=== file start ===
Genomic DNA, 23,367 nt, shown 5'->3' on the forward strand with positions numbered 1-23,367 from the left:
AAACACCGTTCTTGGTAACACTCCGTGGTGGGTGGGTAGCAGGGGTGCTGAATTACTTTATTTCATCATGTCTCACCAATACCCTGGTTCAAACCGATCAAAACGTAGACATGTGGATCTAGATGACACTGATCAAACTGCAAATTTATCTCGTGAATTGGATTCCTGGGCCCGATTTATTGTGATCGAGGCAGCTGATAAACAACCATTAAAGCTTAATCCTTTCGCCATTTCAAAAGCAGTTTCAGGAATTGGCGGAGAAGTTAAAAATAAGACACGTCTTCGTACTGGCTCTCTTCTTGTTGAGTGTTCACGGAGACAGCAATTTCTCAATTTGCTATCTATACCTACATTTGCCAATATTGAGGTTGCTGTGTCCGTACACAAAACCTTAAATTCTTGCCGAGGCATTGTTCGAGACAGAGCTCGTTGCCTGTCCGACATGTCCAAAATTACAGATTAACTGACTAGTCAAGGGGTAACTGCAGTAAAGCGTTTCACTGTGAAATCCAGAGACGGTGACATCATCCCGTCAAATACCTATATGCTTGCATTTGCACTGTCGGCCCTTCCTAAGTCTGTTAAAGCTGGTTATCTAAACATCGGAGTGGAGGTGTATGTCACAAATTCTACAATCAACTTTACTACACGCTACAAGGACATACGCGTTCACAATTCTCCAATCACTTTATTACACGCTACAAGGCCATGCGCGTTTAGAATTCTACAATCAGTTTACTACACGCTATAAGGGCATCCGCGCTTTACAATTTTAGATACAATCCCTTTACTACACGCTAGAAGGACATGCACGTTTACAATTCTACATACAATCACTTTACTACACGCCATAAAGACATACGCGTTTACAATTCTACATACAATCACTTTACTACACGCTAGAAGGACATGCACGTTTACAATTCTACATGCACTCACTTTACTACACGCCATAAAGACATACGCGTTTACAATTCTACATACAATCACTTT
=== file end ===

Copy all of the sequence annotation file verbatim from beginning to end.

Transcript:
Genomic DNA, 23,367 nt, shown 5'->3' on the forward strand with positions numbered 1-23,367 from the left:
AAACACCGTTCTTGGTAACACTCCGTGGTGGGTGGGTAGCAGGGGTGCTGAATTACTTTATTTCATCATGTCTCACCAATACCCTGGTTCAAACCGATCAAAACGTAGACATGTGGATCTAGATGACACTGATCAAACTGCAAATTTATCTCGTGAATTGGATTCCTGGGCCCGATTTATTGTGATCGAGGCAGCTGATAAACAACCATTAAAGCTTAATCCTTTCGCCATTTCAAAAGCAGTTTCAGGAATTGGCGGAGAAGTTAAAAATAAGACACGTCTTCGTACTGGCTCTCTTCTTGTTGAGTGTTCACGGAGACAGCAATTTCTCAATTTGCTATCTATACCTACATTTGCCAATATTGAGGTTGCTGTGTCCGTACACAAAACCTTAAATTCTTGCCGAGGCATTGTTCGAGACAGAGCTCGTTGCCTGTCCGACATGTCCAAAATTACAGATTAACTGACTAGTCAAGGGGTAACTGCAGTAAAGCGTTTCACTGTGAAATCCAGAGACGGTGACATCATCCCGTCAAATACCTATATGCTTGCATTTGCACTGTCGGCCCTTCCTAAGTCTGTTAAAGCTGGTTATCTAAACATCGGAGTGGAGGTGTATGTCACAAATTCTACAATCAACTTTACTACACGCTACAAGGACATACGCGTTCACAATTCTCCAATCACTTTATTACACGCTACAAGGCCATGCGCGTTTAGAATTCTACAATCAGTTTACTACACGCTATAAGGGCATCCGCGCTTTACAATTTTAGATACAATCCCTTTACTACACGCTAGAAGGACATGCACGTTTACAATTCTACATACAATCACTTTACTACACGCCATAAAGACATACGCGTTTACAATTCTACATACAATCACTTTACTACACGCTAGAAGGACATGCACGTTTACAATTCTACATGCACTCACTTTACTACACGCCATAAAGACATACGCGTTTACAATTCTACATACAATCACTTT